FIG. 5 illustrates a general isometric view of a transportable intraoperative magnetic resonance imaging apparatus, in accordance with a preferred embodiment of the present invention in its storing and transporting position with a portable deployable RF (radio frequency) cage in its stored state.

FIG. 6 illustrates a general isometric view of a transportable intraoperative magnetic resonance imaging apparatus, in accordance with a preferred embodiment of the present invention in its operative imaging position, with the portable deployable RF cage deployed over the apparatus.

DETAILED DESCRIPTION OF THE INVENTION AND FIGURES

FIG. 1 (prior art) illustrates a schematic presentation of the magnetic flux around a pair of magnets, in a configuration common in MRI systems, and similar to the configuration of the magnets in the present invention. In the case of a pair of magnets 31, 32, aligned parallely, the magnetic flux in the volume 33 within the magnets is parallel and directed from the north pole of magnet 32 to the south pole of magnet 31. However around the pair of magnets 31, 32, the magnetic flux lines follow an elipsoid-like path originating from magnet 31 north pole, engulfing the magnets to return to magnet 32 south pole. It is noted that even though for MRI purposes only the magnetic field existing within the magnets is of importance, there exist a substantial magnetic field around the magnets, influencing its near by surroundings. For a pair of magnets, whose dimensions are: R(magnet radius)=20 cm, Gap (between magnets)=25 cm, B0=0.12 Tesla, there exist a noticeable magnetic field extending 1-2 meters away from the magnets.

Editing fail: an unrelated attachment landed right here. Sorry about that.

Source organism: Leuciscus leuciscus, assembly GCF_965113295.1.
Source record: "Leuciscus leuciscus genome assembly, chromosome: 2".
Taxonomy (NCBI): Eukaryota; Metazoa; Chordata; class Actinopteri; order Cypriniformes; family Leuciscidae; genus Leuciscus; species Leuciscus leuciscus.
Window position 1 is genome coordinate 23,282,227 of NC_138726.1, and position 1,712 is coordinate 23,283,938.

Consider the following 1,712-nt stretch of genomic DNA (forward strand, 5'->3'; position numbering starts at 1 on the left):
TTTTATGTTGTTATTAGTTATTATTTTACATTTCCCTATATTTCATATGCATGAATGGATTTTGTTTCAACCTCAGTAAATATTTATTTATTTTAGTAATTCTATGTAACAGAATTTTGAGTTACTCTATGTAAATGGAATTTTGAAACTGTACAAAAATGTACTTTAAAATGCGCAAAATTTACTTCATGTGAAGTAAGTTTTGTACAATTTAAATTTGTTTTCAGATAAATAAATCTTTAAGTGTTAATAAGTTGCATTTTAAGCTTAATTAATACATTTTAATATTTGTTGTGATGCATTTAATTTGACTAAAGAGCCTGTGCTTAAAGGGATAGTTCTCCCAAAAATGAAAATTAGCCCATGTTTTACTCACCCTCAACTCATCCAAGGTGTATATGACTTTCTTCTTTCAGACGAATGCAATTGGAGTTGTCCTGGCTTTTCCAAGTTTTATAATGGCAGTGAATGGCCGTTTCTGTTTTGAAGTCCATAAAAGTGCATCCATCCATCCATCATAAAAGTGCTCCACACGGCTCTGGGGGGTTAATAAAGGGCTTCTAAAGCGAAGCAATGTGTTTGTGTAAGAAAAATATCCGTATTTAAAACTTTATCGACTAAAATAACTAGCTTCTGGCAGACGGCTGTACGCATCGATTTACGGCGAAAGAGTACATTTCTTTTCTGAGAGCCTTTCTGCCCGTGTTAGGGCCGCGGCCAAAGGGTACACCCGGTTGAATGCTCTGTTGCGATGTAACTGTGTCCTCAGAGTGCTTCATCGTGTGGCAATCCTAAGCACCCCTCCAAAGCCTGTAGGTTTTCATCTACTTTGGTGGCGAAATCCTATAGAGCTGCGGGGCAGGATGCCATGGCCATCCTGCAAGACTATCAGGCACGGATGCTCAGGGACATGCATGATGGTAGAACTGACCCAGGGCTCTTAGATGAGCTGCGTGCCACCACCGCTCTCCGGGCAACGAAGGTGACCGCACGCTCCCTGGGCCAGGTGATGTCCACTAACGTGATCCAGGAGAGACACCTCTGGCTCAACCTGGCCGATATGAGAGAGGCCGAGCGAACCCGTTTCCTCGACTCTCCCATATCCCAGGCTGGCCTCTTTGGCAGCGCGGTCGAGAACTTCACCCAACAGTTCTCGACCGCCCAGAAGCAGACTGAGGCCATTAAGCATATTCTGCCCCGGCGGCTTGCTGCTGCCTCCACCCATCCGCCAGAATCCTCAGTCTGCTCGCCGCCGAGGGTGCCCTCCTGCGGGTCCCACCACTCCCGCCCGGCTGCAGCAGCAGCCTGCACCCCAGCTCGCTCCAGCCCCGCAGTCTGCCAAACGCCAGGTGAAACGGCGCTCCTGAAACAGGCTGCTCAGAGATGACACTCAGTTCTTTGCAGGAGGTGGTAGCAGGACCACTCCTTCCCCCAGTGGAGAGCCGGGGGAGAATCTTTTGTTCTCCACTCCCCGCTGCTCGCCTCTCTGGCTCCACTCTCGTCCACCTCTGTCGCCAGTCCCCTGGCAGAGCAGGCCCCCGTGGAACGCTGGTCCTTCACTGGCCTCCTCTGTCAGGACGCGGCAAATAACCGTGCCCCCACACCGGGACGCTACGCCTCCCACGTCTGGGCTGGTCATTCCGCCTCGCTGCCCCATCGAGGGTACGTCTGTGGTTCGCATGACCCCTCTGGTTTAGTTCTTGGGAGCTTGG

FIG. 2 (prior art) illustrates the effect of confining a pair of magnets (31,32) placed within a ferromagnetic casing 34, on the magnetic flux of the magnets. In order to suppress the magnetic flux in the magnets' surroundings, the magnets are positioned within a cage made of ferromagnetic metal, such as iron or mild steel. The flux lines within the casing are intercepted by the casing walls. The ferromagnetic metal is characterized as having a plurality of magnetic dipoles which are aligned in response to the presence of the magnets within the casing, and cause the magnetic flux lines to end on the walls of the ferromagnetic casing, substantially confining the magnetic field within the casing.